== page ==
Sundance: The Math Behind Fox Searchlight’s Record-Shattering ‘Birth of a Nation’ Deal

The Birth of a Nation Sundance
Courtesy of Sundance Film Festival

Nate Parker may be racking up the airline miles to promote “The Birth of a Nation.” The director and star behind the slave revolt drama has told Fox Searchlight that after spending seven years of his life bringing the story of Nat Turner to the screen, he’s going to be the face and voice of his passion project.

According to insiders, Parker’s deep connection to the material and his willingness to go door-to-door to promote the picture were major reasons that “The Birth of a Nation” landed the biggest deal in the history of the Sundance Film Festival: a $17.5 million payday from Fox Searchlight for global rights.

Parker’s story, and his multi-hypenate status, is expected to be a key component in the marketing outreach of the film. With the possible exception of Orson Welles in “Citizen Kane” or Warren Beatty in “Reds,” few have managed to successfully write, direct, produce, star in a film as Parker did with “The Birth of a Nation.” (There are always the counter-examples: see what happened to Angelina Jolie on “By the Sea.”) Details about the film’s rollout have yet to be discussed, but Parker has envisioned holding Q&A’s and discussions across the country, where he’ll tie the themes of the movie with the current nationwide dialogue about race.

“The Birth of a Nation” represents a big risk for the studio. The movie is violent and will no doubt be rated R. A traditional independent distributor or mini-major would have to push “The Birth of a Nation” to roughly $26 million at the domestic box office before its ancillary television deals would kick in and the film would be profitable. To break even purely in its theatrical run, most distributors would need the picture to do more than $50 million. For comparison’s sake, many of this year’s award season pictures — like “Brooklyn,” “Room” and “Spotlight” — have yet to cross that threshold.

But Fox Searchlight was able to justify the expenditure because its economics are different. Because it is part of a major studio — 20th Century Fox is its corporate cousin — Searchlight releases appear on HBO. The studio also has foreign television and satellite deals that bring in additional revenue and could lower the break-even point by 25% or more, sources say.

To get the rights, Fox Searchlight agreed to release “The Birth of a Nation” at some point this year on at least 1,500 screens, Variety has learned. That wide a release can require spending as much as $15 million on promotion and advertising. Again, however, Fox Searchlight executives believed that they might be able to save on some of the spending. News of the historic nature of the deal has resulted in extensive media coverage that has raised awareness. A release date hasn’t even been decided on, but the story of the film and Parker’s drive to make the picture have been picked up by most major news outlets — a rarity for Sundance releases.

“The Birth of a Nation” could also tap into the under-represented African American audience, a powerful buying block that helped churn out such hits as “Lee Daniels’ The Butler” and “Django Unchained.” “12 Years a Slave,” another Fox Searchlight release about slavery in the antebellum South, won a Best Picture Oscar and went on to earn an impressive $187.7 million globally. It did have the benefit of major stars such as Brad Pitt and Michael Fassbender in its cast, however — a luxury that “The Birth of a Nation” does not enjoy.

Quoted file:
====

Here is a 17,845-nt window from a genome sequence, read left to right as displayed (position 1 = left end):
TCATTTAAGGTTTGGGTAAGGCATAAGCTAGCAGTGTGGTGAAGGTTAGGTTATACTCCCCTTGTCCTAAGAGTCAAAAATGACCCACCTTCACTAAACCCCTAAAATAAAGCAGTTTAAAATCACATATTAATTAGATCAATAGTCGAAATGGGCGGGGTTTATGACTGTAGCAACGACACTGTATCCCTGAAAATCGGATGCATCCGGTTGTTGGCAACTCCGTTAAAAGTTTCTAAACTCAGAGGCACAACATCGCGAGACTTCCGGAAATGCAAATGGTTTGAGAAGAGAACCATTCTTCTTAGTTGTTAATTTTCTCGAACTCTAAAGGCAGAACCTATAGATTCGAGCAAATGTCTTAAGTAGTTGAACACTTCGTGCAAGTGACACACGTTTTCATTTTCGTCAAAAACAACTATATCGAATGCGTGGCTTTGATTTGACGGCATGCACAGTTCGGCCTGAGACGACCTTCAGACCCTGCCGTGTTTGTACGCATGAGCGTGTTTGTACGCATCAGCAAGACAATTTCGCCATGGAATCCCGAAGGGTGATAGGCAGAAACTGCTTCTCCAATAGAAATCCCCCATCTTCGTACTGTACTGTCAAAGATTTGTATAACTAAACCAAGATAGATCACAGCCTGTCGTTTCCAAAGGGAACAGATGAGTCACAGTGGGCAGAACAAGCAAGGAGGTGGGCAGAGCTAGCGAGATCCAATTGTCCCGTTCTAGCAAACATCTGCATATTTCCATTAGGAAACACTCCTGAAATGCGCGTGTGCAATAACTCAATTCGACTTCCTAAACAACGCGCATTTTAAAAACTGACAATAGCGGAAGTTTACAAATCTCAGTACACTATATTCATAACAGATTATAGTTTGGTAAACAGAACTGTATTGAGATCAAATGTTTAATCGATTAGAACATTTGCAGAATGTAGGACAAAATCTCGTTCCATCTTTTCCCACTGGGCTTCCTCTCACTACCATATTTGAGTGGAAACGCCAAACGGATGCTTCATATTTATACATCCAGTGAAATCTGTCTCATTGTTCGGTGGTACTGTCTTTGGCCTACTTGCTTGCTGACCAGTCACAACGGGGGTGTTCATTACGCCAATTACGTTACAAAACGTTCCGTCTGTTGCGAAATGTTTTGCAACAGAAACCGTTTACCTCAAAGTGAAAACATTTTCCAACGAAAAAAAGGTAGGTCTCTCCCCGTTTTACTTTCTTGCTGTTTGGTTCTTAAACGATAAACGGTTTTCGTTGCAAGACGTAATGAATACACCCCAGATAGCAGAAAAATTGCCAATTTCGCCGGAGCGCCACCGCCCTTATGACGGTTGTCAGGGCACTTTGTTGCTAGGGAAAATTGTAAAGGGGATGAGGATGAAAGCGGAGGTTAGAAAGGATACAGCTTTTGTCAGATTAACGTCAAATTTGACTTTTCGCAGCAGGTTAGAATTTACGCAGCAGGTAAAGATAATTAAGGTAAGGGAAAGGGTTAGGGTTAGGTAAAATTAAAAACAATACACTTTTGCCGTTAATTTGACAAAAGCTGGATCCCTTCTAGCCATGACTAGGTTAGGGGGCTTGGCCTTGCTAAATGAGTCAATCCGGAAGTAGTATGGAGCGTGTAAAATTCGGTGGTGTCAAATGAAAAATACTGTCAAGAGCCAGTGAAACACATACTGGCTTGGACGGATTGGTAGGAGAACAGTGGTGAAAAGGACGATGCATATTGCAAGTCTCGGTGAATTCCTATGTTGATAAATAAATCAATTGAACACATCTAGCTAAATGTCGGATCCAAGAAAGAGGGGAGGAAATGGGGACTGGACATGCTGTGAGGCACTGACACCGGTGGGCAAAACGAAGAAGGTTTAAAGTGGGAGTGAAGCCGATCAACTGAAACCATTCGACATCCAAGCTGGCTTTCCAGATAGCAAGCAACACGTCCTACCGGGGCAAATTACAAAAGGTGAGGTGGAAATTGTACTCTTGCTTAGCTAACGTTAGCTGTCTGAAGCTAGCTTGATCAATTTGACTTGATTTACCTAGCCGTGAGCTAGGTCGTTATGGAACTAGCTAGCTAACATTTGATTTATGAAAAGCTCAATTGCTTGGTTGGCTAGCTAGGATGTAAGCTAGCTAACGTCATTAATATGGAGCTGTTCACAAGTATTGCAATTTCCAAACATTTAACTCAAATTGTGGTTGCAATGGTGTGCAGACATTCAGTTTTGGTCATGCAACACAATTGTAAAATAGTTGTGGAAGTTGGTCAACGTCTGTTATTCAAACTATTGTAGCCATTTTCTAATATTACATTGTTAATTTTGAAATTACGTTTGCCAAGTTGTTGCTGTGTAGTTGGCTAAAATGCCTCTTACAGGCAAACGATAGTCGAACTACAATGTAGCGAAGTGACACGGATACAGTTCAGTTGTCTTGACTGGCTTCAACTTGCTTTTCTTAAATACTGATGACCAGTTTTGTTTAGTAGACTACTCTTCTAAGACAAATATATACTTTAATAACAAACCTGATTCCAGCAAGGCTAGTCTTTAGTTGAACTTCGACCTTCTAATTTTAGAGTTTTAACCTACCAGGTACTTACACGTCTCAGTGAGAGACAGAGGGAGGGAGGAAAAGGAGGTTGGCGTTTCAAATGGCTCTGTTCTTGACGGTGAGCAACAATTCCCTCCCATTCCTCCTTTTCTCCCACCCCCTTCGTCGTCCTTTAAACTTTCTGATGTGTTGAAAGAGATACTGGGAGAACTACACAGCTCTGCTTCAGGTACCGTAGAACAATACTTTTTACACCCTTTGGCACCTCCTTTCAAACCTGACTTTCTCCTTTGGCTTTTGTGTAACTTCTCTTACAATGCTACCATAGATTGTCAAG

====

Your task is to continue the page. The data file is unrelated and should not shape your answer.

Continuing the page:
Fox Searchlight’s bid wasn’t the highest offer on the table. Netflix offered $20 million for “The Birth of a Nation,” but sources say that Parker was turned off by the idea of premiering the film on the streaming platform at the same time as it theatrical debut, a model that the company used to release last year’s “Beasts of No Nation.” That film failed to make much of an impact at the box office, although the company claims it was streamed by millions of subscribers.

Byron Allen’s Entertainment Studios also offered $20 million, while the Weinstein Company and Sony were among the companies offering up bids, with the Weinstein Company making a $14 million offer. To get a meeting with the filmmakers and the sales agent, WME, bidders had to provide offers of at least $12 million, sources say.

Other sources add that Parker, who owned a significant stake in the movie, had a great deal of control over who emerged as the winning distributor.

The film will also have the advantage of playing into the zeitgeist, given that Hollywood has come under fire for nominating only white actors at the Oscars for the second year in a row. Against the backdrop of Hollywood being too white, “The Birth of a Nation” could tap into that outrage to be a major contender when next year’s Oscar nominations are announced. It helps that early notices have been strong. Variety critic called the picture “searingly impressive” and predicted it would “stir deep emotion.”

Fox Searchlight’s success with the Academy helped close the deal with Parker. The studio has scored 13 Best Picture nominees in the last 12 years and won three in the last 10. Given the controversy surrounding this year’s nominees and the re-emergence of the #OscarsSoWhite movement, one rival studio executive predicted “The Birth of a Nation” would get a warm reception from Oscar voters.

“Hollywood may be slow, but it isn’t stupid,” the executive said.